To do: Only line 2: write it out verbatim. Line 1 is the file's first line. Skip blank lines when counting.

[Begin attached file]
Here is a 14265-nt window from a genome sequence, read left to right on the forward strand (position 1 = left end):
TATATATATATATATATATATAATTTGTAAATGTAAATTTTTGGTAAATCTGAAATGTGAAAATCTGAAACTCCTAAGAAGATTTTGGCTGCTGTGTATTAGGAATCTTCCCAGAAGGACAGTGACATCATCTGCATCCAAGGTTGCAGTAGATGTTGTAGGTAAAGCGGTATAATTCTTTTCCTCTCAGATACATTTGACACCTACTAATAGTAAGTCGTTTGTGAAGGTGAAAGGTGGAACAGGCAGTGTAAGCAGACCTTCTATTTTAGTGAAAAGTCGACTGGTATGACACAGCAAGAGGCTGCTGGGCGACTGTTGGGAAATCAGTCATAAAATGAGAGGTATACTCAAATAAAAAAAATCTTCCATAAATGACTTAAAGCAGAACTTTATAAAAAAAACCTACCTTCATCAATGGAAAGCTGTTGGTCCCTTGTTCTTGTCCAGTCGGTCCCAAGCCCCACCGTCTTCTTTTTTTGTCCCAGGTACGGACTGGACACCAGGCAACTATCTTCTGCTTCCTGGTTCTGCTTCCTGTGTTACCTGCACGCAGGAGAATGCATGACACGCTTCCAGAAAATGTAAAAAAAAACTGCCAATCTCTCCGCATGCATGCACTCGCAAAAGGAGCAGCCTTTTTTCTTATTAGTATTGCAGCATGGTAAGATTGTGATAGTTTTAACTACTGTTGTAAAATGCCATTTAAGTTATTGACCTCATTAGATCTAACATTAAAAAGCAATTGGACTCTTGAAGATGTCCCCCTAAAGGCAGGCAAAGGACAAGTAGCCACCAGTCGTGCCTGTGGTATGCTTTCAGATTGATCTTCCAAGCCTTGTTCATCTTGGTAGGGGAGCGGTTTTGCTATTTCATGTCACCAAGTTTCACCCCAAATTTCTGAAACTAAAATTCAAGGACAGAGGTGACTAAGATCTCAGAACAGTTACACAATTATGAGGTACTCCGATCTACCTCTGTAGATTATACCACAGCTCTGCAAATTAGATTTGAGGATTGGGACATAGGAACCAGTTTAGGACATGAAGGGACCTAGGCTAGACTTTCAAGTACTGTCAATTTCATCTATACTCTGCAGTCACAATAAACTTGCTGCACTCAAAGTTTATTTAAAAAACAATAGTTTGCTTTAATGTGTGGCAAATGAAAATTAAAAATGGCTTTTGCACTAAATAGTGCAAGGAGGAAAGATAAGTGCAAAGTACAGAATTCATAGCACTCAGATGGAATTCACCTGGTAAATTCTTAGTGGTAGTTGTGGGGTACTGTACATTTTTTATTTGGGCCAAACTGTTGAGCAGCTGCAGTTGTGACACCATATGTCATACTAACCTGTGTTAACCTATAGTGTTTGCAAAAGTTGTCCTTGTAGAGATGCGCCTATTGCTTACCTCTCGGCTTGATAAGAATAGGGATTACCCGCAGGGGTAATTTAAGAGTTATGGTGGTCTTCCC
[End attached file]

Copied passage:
TATATATATATATATATATATAATTTGTAAATGTAAATTTTTGGTAAATCTGAAATGTGAAAATCTGAAACTCCTAAGAAGATTTTGGCTGCTGTGTATTAGGAATCTTCCCAGAAGGACAGTGACATCATCTGCATCCAAGGTTGCAGTAGATGTTGTAGGTAAAGCGGTATAATTCTTTTCCTCTCAGATACATTTGACACCTACTAATAGTAAGTCGTTTGTGAAGGTGAAAGGTGGAACAGGCAGTGTAAGCAGACCTTCTATTTTAGTGAAAAGTCGACTGGTATGACACAGCAAGAGGCTGCTGGGCGACTGTTGGGAAATCAGTCATAAAATGAGAGGTATACTCAAATAAAAAAAATCTTCCATAAATGACTTAAAGCAGAACTTTATAAAAAAAACCTACCTTCATCAATGGAAAGCTGTTGGTCCCTTGTTCTTGTCCAGTCGGTCCCAAGCCCCACCGTCTTCTTTTTTTGTCCCAGGTACGGACTGGACACCAGGCAACTATCTTCTGCTTCCTGGTTCTGCTTCCTGTGTTACCTGCACGCAGGAGAATGCATGACACGCTTCCAGAAAATGTAAAAAAAAACTGCCAATCTCTCCGCATGCATGCACTCGCAAAAGGAGCAGCCTTTTTTCTTATTAGTATTGCAGCATGGTAAGATTGTGATAGTTTTAACTACTGTTGTAAAATGCCATTTAAGTTATTGACCTCATTAGATCTAACATTAAAAAGCAATTGGACTCTTGAAGATGTCCCCCTAAAGGCAGGCAAAGGACAAGTAGCCACCAGTCGTGCCTGTGGTATGCTTTCAGATTGATCTTCCAAGCCTTGTTCATCTTGGTAGGGGAGCGGTTTTGCTATTTCATGTCACCAAGTTTCACCCCAAATTTCTGAAACTAAAATTCAAGGACAGAGGTGACTAAGATCTCAGAACAGTTACACAATTATGAGGTACTCCGATCTACCTCTGTAGATTATACCACAGCTCTGCAAATTAGATTTGAGGATTGGGACATAGGAACCAGTTTAGGACATGAAGGGACCTAGGCTAGACTTTCAAGTACTGTCAATTTCATCTATACTCTGCAGTCACAATAAACTTGCTGCACTCAAAGTTTATTTAAAAAACAATAGTTTGCTTTAATGTGTGGCAAATGAAAATTAAAAATGGCTTTTGCACTAAATAGTGCAAGGAGGAAAGATAAGTGCAAAGTACAGAATTCATAGCACTCAGATGGAATTCACCTGGTAAATTCTTAGTGGTAGTTGTGGGGTACTGTACATTTTTTATTTGGGCCAAACTGTTGAGCAGCTGCAGTTGTGACACCATATGTCATACTAACCTGTGTTAACCTATAGTGTTTGCAAAAGTTGTCCTTGTAGAGATGCGCCTATTGCTTACCTCTCGGCTTGATAAGAATAGGGATTACCCGCAGGGGTAATTTAAGAGTTATGGTGGTCTTCCC